You’re expecting tales of delayed trains and closed micros from my Lakeland licking, aren’t you.

Not a bit of it. The train pulled in to Dalton at 11:03 at the dot,

and at 11:10 I strode into the Brown Cow. I was sure I’d been to Dalton before, but that was the Black Dog hidden in the lanes up the road. There’s a Blue Cat somewhere in Barrow, I bet.

Lovely looking pub, from the big sign on the road saying “Open” to the inviting little garden to the two rooms full of horse brasses and yellowing newspaper reports.

And a Manchester City mirror, just for me.

Open at 10:00, apparently, and a group of Walsall fans must have caught the earlier train to take advantage of such generosity as they debated their tricky trip to Barrow that afternoon.

I had a steady start, just a half of Cumbrian Ales’ “Life Of A Mountain“. Actually, I asked for a pint, and got a half; the first time that’s happened (occasionally I very clearly request a half and get a pint). So my mission to be BRAPA was abandoned at the first hurdle.

Good beer though, a cool, crisp 3.5. And an Old School soundtrack of 1980s Barbara Streisand to go with the Old School pub seating.

The Walsall lads were debating how they’d split their imminent £20 million lottery win between themselves; I interrupted their plans to urge them not to send Barrow down in their first League season for 50 years in front of fans, and we agreed that Stevenage should be relegated in their place.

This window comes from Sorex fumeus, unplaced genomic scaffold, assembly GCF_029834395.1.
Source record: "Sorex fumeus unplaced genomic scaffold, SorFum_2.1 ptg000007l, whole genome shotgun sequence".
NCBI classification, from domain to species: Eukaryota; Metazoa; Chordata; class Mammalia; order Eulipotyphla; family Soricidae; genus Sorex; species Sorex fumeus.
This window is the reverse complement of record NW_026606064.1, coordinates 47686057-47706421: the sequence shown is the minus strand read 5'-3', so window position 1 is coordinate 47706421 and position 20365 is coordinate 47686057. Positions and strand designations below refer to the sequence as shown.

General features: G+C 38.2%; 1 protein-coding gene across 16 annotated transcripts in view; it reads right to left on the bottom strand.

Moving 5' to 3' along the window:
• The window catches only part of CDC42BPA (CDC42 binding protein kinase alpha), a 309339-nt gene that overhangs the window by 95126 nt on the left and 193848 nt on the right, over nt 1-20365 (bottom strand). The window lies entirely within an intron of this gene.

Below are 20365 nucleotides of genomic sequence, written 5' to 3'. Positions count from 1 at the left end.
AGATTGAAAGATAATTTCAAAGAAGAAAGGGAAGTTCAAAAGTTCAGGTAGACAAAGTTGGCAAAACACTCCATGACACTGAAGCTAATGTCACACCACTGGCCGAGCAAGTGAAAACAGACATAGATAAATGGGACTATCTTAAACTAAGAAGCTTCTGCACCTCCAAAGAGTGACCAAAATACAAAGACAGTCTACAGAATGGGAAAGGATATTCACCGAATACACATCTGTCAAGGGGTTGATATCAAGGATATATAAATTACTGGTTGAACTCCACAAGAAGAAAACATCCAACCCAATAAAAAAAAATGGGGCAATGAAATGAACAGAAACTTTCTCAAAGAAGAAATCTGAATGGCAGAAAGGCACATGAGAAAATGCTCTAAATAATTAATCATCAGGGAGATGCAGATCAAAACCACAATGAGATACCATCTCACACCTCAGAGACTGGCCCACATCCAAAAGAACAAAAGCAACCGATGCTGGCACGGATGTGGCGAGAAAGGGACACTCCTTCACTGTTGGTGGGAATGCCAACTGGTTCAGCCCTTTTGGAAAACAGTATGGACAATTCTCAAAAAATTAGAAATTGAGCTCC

Talking of Proper Football;

I definitely caught Dalton (pop. 7,424) at its best; blue skies and 12 degrees in early March. A pleasing church, sturdy civic buildings,

and a pie shop. I’d skipped breakfast, so the Pie Shop it was for my “Daily Pie”.

The Peppered Steak wasn’t as good as the queues implied (NPSPSS 2.5), but two fudge brownies were, and those saw me through till teatime.

A satisfactory start, a new town AND a new pub, and some art at the station.

Just think, if BRAPA had dressed like that in Birmingham they’d have let him in the Colmore.


  1. They can’t afford art galleries in Cumbria, so they have paintings on the fences at every railway station. Not big enough paintings to have a pee behind, but art doesn’t have to be functional to be art.

    Liked by 1 person

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